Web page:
Once you have that foundation, there are a couple of routes you can take when it comes to partnerships. Broadly, there's the talent partner and there's the brand partner. If looking for a talent partner — i.e. an influencer or celebrity, it’s integral that you be really strategic about who you partner with. Of course, the talent should fit within your brand story — but additionally, looking into the numbers behind their audience is so important. Ask questions like, "What does their following look like?", "Who is their core demographic?", "What’s their engagement like?", etc. You should be looking for some level of overlap, but also looking for new subsets of demographics that you could start to market to — that really makes a partnership impactful.
On the brand side, if you're building a like-minded, non-competing partnership, sharing customer lists and access is paramount — and having a clear understanding of your potential partner’s core consumer is at the core of success in a symbiotic brand partnership. Asking questions that go beyond "Do their consumers fit our demo?" is key. I would consider questions like, "Does this brand’s core consumer have disposable income?", "Do they have interest and appetite within my brand category?", "Do they already own my product?", etc. If the answers to these questions are in alignment with your goals for the partnership, that’s a great foundation for a successful collaboration.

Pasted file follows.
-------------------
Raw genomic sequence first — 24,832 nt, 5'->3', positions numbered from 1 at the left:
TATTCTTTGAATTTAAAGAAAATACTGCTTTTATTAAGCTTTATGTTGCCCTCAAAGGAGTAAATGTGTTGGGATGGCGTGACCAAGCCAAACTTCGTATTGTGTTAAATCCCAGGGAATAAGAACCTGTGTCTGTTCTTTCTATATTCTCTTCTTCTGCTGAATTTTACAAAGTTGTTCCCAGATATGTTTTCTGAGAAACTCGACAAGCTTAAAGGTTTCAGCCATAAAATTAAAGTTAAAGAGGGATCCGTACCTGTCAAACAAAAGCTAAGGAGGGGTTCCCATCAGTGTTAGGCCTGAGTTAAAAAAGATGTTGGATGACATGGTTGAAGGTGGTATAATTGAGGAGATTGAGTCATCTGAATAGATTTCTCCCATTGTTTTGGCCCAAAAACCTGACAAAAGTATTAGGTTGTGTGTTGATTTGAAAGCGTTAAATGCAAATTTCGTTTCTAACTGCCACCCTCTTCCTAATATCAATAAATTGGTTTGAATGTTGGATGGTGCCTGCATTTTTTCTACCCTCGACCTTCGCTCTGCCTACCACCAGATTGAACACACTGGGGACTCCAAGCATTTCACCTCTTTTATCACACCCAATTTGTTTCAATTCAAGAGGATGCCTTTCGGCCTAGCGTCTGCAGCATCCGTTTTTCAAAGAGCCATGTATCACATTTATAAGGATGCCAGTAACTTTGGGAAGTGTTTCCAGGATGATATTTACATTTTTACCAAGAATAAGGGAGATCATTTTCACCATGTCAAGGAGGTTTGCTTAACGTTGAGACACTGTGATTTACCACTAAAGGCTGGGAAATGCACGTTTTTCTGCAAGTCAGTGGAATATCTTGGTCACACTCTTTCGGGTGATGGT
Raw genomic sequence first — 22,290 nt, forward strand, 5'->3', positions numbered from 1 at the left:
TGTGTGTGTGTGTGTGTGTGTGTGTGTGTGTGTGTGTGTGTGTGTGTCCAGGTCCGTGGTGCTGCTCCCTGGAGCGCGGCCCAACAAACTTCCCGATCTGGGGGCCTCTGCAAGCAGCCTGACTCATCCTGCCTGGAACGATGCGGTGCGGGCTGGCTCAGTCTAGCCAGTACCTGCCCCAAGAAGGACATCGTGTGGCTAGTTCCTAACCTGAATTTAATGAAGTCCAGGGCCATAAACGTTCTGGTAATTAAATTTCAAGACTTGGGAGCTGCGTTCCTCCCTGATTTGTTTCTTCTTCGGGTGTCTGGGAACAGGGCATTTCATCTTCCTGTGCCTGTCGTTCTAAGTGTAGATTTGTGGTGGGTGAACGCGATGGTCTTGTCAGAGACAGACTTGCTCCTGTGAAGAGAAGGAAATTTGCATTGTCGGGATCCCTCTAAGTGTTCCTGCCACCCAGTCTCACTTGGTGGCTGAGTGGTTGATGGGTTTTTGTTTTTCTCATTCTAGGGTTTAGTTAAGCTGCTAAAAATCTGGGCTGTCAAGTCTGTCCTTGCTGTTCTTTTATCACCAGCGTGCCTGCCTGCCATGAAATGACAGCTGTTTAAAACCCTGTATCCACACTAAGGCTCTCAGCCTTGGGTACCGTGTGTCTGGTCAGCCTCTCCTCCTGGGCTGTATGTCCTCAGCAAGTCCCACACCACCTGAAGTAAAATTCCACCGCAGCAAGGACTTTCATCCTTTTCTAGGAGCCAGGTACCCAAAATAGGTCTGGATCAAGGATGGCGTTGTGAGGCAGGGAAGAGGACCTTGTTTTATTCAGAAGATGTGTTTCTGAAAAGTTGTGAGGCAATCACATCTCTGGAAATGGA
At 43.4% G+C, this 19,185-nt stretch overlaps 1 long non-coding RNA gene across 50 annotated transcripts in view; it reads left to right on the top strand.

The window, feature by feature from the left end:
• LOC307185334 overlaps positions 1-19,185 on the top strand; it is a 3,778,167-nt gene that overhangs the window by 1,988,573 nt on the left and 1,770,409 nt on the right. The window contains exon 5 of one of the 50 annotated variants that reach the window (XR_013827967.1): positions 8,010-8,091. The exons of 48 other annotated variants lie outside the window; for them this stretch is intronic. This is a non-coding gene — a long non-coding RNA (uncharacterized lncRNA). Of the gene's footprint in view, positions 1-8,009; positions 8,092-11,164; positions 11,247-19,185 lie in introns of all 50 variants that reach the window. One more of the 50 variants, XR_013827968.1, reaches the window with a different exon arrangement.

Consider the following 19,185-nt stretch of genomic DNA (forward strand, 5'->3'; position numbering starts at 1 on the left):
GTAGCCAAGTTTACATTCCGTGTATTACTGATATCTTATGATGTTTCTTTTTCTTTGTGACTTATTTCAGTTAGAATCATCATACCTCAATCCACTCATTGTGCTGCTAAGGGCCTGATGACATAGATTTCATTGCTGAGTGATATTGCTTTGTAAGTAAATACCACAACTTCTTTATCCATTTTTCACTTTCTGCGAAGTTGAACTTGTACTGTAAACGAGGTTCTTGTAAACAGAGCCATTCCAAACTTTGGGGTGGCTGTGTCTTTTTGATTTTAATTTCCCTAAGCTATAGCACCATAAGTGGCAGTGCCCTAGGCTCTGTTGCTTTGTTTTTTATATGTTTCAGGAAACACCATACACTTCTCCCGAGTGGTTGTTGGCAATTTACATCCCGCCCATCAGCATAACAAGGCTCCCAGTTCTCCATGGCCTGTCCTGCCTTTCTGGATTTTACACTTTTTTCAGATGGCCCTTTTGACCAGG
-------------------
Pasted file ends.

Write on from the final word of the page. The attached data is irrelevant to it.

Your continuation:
MB: I love that, it all comes back to the consumer. One trend we’ve been seeing recently in the partnership space is the "unconventional partnership" — for example, Lisa Says Gah x Hunt's Tomato Sauce or Tito's x Martha Stewart — what are your thoughts on tapping that kind of unexpected partnership vs. a super cohesive one?
KMJ: That's a really great question, it all comes down to your goal. In general, when doing a super cohesive partnership, you're playing for conversion — to acquire a customer and then convert that customer. When doing a more surprising, out-of-the-box partnership, you're not necessarily trying to acquire a consumer, you're more so leveraging the partnership to bolster brand equity or target a different storytelling avenue than you might otherwise have access to. With the Lisa Says Gah x Hunt's example, one is in the food category, one is in fashion — neither are trying to jump categories, but the collaboration does allow them to play and story-tell in a different space, which builds a lot of top-of-funnel awareness and buzz.
MB: I’m curious — when it comes to partnerships (or general campaigns), where do you recommend early-stage brands put their focus: growth and building that brand equity, or conversion and retaining high-value customers? How do you balance the two goals?